AARP Eye Center
I was lucky enough to be built like a twig in high school. Mistakenly, I assumed I would always stay that way - eating what I wanted, not exercising, and letting all the calories just melt away naturally.
But after a couple of years of living a fairly sedentary lifestyle, cooking all my favorite foods (especially baked goods), and working at a place that offered a never-ending parade of doughnuts, cookies, chips and candy, I noticed I was getting a bit curvier.
I wasn't too concerned. I bought bigger pants, shunned the scale, and decided not to worry about it. After all, I didn't want to become one of THOSE women - the type who obsess about every calorie they consume.
And then reality hit me one day when I was in my mid-twenties. I received a free copy of the Mayo Clinic Guide to Self-Care at a work conference, and read up on how to calculate one's Body Mass Index, or BMI. Your BMI is an estimate of your body fat that is based on your height and weight, and can help doctors determine your current state of health and potential risk factors.
I dusted off the scale, stepped on it, and ran the calculations.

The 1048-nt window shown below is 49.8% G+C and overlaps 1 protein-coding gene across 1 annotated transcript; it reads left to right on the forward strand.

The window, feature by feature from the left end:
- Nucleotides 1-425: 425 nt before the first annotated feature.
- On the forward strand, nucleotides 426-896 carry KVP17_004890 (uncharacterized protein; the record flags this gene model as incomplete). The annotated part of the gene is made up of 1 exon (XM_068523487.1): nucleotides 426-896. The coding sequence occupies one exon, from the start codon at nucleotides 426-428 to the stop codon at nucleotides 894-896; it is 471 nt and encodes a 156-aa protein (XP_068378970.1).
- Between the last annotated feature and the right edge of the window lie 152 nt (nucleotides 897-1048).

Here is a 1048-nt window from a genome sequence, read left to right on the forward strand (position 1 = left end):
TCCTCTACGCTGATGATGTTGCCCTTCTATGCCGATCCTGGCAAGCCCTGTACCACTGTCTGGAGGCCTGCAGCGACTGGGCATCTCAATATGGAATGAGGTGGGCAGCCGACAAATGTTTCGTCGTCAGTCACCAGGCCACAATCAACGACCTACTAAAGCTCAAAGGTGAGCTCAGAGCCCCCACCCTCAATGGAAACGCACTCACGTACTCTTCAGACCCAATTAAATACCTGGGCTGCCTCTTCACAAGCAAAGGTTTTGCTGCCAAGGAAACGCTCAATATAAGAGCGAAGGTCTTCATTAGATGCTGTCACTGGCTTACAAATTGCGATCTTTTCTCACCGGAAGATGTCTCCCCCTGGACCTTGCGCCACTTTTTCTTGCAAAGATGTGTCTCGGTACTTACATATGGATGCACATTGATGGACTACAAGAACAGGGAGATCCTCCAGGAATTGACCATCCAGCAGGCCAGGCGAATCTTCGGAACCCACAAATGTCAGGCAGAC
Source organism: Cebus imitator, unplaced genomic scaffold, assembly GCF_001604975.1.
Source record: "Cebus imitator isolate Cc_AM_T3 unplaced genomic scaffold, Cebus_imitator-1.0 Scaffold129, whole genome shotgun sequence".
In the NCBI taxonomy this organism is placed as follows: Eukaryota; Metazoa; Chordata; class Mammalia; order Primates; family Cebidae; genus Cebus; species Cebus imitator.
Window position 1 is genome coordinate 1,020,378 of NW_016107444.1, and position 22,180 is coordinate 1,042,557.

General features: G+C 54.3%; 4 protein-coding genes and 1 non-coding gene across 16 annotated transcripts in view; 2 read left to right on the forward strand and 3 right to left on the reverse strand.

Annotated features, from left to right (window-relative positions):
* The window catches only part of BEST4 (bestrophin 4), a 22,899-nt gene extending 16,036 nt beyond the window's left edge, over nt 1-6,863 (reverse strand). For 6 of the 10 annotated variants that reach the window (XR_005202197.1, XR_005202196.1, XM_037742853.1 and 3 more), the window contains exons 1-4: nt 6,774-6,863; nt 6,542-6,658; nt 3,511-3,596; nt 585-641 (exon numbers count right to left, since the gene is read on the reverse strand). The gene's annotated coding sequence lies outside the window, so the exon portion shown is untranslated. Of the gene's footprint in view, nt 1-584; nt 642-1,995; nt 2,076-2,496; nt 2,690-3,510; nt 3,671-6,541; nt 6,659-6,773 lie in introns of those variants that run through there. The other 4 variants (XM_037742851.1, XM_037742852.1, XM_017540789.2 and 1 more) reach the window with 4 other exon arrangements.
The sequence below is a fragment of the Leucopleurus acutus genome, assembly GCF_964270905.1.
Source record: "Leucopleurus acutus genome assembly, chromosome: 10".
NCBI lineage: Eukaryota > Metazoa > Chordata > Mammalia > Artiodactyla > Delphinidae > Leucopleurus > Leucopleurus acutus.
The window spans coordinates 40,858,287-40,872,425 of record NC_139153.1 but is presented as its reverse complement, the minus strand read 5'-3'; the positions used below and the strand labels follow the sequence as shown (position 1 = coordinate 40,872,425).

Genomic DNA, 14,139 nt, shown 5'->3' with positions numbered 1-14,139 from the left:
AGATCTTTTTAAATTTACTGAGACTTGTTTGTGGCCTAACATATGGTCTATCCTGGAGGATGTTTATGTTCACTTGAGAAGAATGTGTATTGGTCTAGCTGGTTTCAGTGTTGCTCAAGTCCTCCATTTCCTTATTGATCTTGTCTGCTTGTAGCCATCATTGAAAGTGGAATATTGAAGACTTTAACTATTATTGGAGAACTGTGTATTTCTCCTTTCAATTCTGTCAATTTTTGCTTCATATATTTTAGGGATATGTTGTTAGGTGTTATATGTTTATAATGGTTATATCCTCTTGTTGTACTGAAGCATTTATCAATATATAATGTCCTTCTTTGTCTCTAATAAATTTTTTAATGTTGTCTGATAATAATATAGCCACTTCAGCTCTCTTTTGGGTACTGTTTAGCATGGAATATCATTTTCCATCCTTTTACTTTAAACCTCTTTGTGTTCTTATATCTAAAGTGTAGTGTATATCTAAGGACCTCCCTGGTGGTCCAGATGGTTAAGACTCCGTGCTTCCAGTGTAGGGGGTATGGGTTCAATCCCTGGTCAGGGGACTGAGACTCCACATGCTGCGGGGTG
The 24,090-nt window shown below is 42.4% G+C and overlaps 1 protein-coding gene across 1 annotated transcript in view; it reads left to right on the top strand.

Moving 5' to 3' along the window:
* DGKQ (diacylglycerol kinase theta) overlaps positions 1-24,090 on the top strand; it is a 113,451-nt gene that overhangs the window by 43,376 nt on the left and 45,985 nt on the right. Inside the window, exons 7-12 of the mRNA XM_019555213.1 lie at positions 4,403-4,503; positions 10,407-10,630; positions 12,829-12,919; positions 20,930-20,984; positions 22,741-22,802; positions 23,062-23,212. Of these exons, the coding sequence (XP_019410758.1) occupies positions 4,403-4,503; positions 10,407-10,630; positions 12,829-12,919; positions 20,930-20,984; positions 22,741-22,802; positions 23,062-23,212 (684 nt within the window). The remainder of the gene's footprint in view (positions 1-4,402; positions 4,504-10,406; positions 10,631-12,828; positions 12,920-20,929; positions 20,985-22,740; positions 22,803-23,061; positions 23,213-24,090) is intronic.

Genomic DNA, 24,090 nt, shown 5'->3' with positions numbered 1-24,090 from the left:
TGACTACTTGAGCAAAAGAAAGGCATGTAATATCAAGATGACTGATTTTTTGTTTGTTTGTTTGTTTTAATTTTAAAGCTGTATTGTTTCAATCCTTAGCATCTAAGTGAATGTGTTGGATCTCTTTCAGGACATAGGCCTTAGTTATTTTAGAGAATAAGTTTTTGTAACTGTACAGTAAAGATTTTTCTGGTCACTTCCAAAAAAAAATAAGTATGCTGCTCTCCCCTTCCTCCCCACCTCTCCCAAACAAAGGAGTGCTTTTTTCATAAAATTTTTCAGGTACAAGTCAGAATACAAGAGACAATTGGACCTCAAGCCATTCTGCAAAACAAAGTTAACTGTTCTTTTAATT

"That can't be right," I thought, and ran the calculations again. But it was true: my Body Mass Index was solidly in the "overweight" category.
That was the day I decided to change my lifestyle. I started walking for half an hour every night after work, and bringing healthy snacks to work to eat when I was tempted by cookies and candy. And it worked - slowly, the weight came off, and I got back down into "healthy" BMI territory after a year.
And I'm pleased to report that the habits I cultivated then have stuck with me. I still gravitate toward healthy snacks and exercise about five days a week.
Just as it's important to have annual check-ups, it's important to keep an eye on your BMI once in awhile. But how do you calculate it? I'm glad you asked. Check out AARP's BMI Calculator.
Have you calculated your BMI? Did you make any changes to your lifestyle as a result? Share your story in the comments.
Photo credit: Annie Lynsen